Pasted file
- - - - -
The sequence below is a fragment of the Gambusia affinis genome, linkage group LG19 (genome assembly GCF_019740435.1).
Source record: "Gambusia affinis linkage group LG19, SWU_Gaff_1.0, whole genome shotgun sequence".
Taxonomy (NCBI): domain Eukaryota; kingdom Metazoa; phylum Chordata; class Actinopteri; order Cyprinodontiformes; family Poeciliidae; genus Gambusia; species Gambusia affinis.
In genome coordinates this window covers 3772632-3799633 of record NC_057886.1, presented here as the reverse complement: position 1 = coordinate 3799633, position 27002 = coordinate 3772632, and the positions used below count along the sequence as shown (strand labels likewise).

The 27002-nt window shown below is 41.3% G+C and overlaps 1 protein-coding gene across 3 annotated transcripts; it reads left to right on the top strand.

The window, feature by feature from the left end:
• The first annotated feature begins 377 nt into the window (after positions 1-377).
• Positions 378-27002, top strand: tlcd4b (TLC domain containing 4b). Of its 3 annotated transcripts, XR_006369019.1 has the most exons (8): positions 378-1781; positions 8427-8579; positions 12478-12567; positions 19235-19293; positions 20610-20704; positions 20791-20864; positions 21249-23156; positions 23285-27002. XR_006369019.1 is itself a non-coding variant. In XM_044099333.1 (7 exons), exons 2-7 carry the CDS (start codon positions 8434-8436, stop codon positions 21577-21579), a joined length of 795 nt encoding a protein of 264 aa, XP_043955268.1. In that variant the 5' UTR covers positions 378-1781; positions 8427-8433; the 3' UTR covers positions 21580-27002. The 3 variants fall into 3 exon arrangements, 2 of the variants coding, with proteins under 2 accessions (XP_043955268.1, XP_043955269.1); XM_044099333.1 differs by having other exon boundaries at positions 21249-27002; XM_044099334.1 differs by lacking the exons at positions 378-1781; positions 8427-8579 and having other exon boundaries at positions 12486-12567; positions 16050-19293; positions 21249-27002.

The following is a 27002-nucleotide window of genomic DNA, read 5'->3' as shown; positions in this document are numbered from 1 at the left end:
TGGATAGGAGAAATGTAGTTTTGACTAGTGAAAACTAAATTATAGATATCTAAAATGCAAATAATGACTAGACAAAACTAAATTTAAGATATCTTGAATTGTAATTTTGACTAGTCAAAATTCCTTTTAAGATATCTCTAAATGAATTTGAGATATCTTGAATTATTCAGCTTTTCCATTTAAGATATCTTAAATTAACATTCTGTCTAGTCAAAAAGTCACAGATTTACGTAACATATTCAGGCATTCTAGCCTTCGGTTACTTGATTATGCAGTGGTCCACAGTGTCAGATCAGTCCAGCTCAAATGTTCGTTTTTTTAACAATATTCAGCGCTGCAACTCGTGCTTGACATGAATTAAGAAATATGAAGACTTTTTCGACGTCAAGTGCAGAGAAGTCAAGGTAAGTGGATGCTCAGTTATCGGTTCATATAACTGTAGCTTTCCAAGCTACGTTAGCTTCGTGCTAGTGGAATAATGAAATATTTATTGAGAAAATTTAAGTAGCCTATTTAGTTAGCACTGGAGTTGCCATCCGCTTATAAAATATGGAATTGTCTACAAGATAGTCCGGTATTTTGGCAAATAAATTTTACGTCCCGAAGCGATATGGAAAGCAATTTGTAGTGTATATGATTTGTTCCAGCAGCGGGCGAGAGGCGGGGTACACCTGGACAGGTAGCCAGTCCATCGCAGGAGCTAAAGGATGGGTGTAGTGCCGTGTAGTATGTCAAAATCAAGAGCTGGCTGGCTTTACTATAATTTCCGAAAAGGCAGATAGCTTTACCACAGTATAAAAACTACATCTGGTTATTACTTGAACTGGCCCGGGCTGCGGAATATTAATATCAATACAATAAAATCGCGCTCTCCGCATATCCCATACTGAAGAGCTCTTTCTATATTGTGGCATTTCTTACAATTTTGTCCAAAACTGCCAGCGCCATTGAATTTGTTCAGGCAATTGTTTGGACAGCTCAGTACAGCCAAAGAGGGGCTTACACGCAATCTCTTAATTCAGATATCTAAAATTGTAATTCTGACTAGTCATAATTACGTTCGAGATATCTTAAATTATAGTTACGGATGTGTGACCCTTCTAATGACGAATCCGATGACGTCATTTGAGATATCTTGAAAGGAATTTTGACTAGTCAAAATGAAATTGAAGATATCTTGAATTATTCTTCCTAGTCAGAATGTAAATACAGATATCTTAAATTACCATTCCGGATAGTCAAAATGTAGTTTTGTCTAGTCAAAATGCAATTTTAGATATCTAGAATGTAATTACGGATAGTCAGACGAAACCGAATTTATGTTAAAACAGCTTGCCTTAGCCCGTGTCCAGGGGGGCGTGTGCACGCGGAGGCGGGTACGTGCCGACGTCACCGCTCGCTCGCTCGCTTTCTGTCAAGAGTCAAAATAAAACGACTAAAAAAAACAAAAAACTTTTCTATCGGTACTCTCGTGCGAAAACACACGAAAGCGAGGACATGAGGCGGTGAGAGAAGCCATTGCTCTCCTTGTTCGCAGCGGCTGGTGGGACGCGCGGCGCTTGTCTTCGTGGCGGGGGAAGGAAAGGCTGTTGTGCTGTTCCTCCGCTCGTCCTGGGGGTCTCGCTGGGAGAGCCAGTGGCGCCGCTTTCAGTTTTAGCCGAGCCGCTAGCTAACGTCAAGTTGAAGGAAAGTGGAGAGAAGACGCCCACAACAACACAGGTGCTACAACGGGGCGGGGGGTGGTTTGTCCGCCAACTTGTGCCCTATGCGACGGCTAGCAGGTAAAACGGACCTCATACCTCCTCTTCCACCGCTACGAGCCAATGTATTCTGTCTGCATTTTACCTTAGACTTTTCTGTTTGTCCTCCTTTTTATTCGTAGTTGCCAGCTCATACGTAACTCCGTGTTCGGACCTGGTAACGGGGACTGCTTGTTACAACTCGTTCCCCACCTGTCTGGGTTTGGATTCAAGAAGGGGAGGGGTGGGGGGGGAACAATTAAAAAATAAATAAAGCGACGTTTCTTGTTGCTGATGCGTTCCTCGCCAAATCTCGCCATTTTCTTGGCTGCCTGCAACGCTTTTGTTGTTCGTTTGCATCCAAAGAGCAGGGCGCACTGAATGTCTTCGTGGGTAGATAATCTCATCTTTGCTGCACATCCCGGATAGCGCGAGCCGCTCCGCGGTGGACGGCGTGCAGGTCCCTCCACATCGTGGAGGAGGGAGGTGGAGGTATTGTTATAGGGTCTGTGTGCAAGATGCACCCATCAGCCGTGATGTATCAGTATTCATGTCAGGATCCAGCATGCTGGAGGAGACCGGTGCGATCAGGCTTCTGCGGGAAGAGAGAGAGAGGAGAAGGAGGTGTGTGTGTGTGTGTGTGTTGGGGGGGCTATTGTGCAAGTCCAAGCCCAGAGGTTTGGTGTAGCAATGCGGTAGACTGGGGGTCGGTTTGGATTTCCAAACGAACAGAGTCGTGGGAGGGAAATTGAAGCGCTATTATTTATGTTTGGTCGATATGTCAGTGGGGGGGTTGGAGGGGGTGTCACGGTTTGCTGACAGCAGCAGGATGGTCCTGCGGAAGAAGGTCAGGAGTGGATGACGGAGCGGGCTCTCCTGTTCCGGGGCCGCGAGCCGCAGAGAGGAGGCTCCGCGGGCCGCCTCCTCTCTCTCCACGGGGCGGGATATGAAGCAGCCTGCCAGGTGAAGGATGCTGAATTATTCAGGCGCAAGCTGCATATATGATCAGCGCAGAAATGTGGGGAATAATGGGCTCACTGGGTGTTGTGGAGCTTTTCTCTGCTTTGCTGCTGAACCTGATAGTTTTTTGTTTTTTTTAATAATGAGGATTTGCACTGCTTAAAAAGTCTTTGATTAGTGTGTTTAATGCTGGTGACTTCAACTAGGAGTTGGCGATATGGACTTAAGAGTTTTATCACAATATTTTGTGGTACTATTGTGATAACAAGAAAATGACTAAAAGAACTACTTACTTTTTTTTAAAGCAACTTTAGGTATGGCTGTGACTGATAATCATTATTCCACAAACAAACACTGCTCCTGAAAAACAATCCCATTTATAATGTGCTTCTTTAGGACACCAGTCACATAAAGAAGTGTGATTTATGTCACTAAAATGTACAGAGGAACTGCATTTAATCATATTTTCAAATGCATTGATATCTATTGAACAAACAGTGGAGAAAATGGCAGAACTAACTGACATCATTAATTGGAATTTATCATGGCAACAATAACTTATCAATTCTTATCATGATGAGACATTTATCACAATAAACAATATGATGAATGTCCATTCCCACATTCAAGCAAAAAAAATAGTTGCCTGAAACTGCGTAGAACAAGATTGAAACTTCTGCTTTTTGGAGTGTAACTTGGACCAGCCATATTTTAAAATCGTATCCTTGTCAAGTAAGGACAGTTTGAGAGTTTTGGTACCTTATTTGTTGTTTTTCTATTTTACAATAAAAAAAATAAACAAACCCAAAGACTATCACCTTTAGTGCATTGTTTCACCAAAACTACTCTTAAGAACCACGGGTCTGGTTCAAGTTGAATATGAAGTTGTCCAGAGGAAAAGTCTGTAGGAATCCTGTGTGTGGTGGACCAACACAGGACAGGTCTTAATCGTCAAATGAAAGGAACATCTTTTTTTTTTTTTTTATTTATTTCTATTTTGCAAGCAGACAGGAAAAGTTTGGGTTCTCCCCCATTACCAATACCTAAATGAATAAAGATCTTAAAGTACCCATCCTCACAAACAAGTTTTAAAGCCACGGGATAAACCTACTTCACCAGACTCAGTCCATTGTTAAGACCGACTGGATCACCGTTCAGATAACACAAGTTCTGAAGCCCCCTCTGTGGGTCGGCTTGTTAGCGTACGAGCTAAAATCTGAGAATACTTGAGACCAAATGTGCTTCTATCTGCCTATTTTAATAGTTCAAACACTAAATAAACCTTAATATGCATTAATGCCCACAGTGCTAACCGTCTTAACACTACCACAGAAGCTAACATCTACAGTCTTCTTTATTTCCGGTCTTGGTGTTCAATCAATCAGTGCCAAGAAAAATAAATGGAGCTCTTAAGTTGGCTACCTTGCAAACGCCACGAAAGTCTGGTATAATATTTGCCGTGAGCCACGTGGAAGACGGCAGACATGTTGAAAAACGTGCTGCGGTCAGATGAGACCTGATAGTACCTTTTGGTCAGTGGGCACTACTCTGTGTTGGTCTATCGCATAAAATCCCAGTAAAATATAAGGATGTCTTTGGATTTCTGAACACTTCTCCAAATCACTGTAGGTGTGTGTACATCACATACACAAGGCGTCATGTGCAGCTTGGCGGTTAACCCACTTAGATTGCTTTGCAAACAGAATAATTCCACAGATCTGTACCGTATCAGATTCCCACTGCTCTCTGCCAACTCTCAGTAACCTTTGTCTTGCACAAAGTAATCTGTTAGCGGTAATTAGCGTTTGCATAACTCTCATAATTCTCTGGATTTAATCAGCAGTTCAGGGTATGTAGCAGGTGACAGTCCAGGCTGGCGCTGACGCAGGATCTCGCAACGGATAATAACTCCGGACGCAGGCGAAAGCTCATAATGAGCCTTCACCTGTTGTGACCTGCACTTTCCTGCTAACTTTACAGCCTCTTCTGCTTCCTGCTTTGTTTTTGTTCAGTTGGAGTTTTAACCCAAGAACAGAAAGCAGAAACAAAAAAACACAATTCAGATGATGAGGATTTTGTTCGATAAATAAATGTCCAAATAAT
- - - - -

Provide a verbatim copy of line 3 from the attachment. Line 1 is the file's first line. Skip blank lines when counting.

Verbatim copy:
Taxonomy (NCBI): domain Eukaryota; kingdom Metazoa; phylum Chordata; class Actinopteri; order Cyprinodontiformes; family Poeciliidae; genus Gambusia; species Gambusia affinis.